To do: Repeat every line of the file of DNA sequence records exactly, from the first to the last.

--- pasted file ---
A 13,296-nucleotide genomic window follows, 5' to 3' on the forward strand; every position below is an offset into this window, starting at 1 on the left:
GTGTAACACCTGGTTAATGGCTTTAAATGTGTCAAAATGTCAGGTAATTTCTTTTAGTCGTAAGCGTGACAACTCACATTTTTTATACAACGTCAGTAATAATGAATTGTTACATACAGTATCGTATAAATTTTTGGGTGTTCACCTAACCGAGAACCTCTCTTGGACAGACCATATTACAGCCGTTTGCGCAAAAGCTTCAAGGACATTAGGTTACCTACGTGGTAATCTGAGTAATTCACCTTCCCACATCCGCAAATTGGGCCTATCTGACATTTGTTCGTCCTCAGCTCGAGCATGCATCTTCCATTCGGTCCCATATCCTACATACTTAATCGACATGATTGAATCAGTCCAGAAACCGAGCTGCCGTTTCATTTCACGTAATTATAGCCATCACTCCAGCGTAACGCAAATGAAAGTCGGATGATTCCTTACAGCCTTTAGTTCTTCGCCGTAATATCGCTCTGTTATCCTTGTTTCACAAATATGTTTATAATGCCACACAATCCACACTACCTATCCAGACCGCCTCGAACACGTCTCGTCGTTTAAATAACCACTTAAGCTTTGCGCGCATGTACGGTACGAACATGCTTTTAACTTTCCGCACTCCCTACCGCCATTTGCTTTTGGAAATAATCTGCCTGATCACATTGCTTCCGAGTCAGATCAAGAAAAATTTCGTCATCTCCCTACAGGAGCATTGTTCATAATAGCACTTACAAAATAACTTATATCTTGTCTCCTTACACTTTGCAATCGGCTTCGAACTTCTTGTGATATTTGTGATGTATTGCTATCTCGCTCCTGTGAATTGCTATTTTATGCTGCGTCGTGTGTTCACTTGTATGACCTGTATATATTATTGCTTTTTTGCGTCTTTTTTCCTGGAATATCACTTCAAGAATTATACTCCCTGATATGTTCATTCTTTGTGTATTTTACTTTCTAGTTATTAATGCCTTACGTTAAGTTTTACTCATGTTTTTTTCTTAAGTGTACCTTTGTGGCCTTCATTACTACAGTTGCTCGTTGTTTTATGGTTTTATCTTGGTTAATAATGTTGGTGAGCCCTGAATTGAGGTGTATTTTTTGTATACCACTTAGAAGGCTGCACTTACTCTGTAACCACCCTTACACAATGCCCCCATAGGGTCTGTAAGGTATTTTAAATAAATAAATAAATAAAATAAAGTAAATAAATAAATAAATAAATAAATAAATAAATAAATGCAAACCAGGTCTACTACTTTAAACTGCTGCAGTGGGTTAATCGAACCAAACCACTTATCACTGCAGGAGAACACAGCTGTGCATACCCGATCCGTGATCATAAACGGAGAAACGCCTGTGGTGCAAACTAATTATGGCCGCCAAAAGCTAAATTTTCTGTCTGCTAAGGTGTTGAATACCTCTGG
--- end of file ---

A 13,296-nucleotide genomic window follows, 5' to 3' on the forward strand; every position below is an offset into this window, starting at 1 on the left:
GTGTAACACCTGGTTAATGGCTTTAAATGTGTCAAAATGTCAGGTAATTTCTTTTAGTCGTAAGCGTGACAACTCACATTTTTTATACAACGTCAGTAATAATGAATTGTTACATACAGTATCGTATAAATTTTTGGGTGTTCACCTAACCGAGAACCTCTCTTGGACAGACCATATTACAGCCGTTTGCGCAAAAGCTTCAAGGACATTAGGTTACCTACGTGGTAATCTGAGTAATTCACCTTCCCACATCCGCAAATTGGGCCTATCTGACATTTGTTCGTCCTCAGCTCGAGCATGCATCTTCCATTCGGTCCCATATCCTACATACTTAATCGACATGATTGAATCAGTCCAGAAACCGAGCTGCCGTTTCATTTCACGTAATTATAGCCATCACTCCAGCGTAACGCAAATGAAAGTCGGATGATTCCTTACAGCCTTTAGTTCTTCGCCGTAATATCGCTCTGTTATCCTTGTTTCACAAATATGTTTATAATGCCACACAATCCACACTACCTATCCAGACCGCCTCGAACACGTCTCGTCGTTTAAATAACCACTTAAGCTTTGCGCGCATGTACGGTACGAACATGCTTTTAACTTTCCGCACTCCCTACCGCCATTTGCTTTTGGAAATAATCTGCCTGATCACATTGCTTCCGAGTCAGATCAAGAAAAATTTCGTCATCTCCCTACAGGAGCATTGTTCATAATAGCACTTACAAAATAACTTATATCTTGTCTCCTTACACTTTGCAATCGGCTTCGAACTTCTTGTGATATTTGTGATGTATTGCTATCTCGCTCCTGTGAATTGCTATTTTATGCTGCGTCGTGTGTTCACTTGTATGACCTGTATATATTATTGCTTTTTTGCGTCTTTTTTCCTGGAATATCACTTCAAGAATTATACTCCCTGATATGTTCATTCTTTGTGTATTTTACTTTCTAGTTATTAATGCCTTACGTTAAGTTTTACTCATGTTTTTTTCTTAAGTGTACCTTTGTGGCCTTCATTACTACAGTTGCTCGTTGTTTTATGGTTTTATCTTGGTTAATAATGTTGGTGAGCCCTGAATTGAGGTGTATTTTTTGTATACCACTTAGAAGGCTGCACTTACTCTGTAACCACCCTTACACAATGCCCCCATAGGGTCTGTAAGGTATTTTAAATAAATAAATAAATAAAATAAAGTAAATAAATAAATAAATAAATAAATAAATAAATAAATGCAAACCAGGTCTACTACTTTAAACTGCTGCAGTGGGTTAATCGAACCAAACCACTTATCACTGCAGGAGAACACAGCTGTGCATACCCGATCCGTGATCATAAACGGAGAAACGCCTGTGGTGCAAACTAATTATGGCCGCCAAAAGCTAAATTTTCTGTCTGCTAAGGTGTTGAATACCTCTGG